View profile

The Monday 6 - August 9, 2021

The Monday 6
The Monday 6 - August 9, 2021
By Kyle Petzinger • Issue #23 • View online
Hello, friend!
The Tokyo 2020 Olympics wrapped up yesterday, with the United States narrowly edging China in gold medals won. 🇺🇸 🇺🇸
These Games felt quite different, and I can’t help but feel bad for Japan. I’m hoping Paris 2024 goes off without a hitch. That includes NBC figuring out how to make watching the Olympics not as unbelievably frustrating as it was this go around. 🤦🏻‍♂️
And somehow, the winter games in Beijing are less than 6 months away. 🤯
On with the 6:

1. Why Is China Smashing Its Own Tech Industry?
If you follow China and/or tech news, you’ve likely seen a peculiar bunch of headlines recently:
  • Jack Ma, the founder of Alibaba and the richest man in China, gave a speech where he was critical of the Chinese financial industry establishment. He was on the cusp of taking his financial services company “The Ant Group” public, but he suddenly disappeared. The IPO was canceled and the futures of his company are murky at best.
  • Didi (essentially China’s Uber) went public in Western markets, only to have the Chinese Communist Party announced they were reviewing the company under “national security” grounds days later. Their apps were yanked from app stores and the future of the company is, again, murky.
These, along with a few other examples (affecting Tencent, Baidu, and others), show a pattern of strong-handed opposition by the Chinese Communist Party against Chinese companies that were considered leaders in their space. Why has the CCP had such a change of heart?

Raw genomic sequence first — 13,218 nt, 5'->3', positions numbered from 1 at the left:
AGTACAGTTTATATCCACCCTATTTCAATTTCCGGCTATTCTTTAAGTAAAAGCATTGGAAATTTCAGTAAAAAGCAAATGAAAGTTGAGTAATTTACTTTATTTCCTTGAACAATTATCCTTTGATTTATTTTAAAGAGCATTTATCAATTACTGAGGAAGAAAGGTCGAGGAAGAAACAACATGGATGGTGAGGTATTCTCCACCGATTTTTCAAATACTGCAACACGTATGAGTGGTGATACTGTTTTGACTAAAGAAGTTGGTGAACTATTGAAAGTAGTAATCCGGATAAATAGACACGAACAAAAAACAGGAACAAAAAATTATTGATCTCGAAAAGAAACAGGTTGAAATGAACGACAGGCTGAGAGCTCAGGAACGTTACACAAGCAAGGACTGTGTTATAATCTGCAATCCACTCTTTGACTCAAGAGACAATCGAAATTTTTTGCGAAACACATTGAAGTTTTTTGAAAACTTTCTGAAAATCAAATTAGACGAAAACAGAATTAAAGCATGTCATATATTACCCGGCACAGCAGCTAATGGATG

Noah Smith, an economist who writes for Bloomberg and his own Substack dives into the question: why is China smashing its own tech industry?
If there was ever a question about who is in control in China, these recent episodes leave little doubt.
Why is China smashing its tech industry? - by Noah Smith
2. Apple's About-Face On Privacy, For A Good Reason
I’m admittedly very torn about this.
Apple announced that starting in iOS 15 (due in ~1 month) and only in the United States (at least at first), they will begin scanning photos (more accurately, anonymous hashes of photos) that users upload to iCloud (aka, what most people with iOS devices do) and compare them against known images of child sexual abuse, working directly with National Center for Missing & Exploited Children (NCMEC).
“According to people briefed on the plans, every photo uploaded to iCloud in the US will be given a ‘safety voucher,’ saying whether it is suspect or not,” the Financial Times said. “Once a certain number of photos are marked as suspect, Apple will enable all the suspect photos to be decrypted and, if apparently illegal, passed on to the relevant authorities.”
Apple posted more details directly on their site. Scroll down to the CSAM section.
Now, obviously, child sexual abuse material is abhorrent and I don’t have any qualms with this application of this technology being used.
However, I’m quite surprised this is being built, considering that Apple:
  1. Has previously rejected the creation of a “back door” to encryption, even to the Obama-era FBI in relation to the San Bernandino shooting. It’s hard for me to see this as anything other than a back door.
  2. Has taken the stance that privacy is a “fundamental human right”.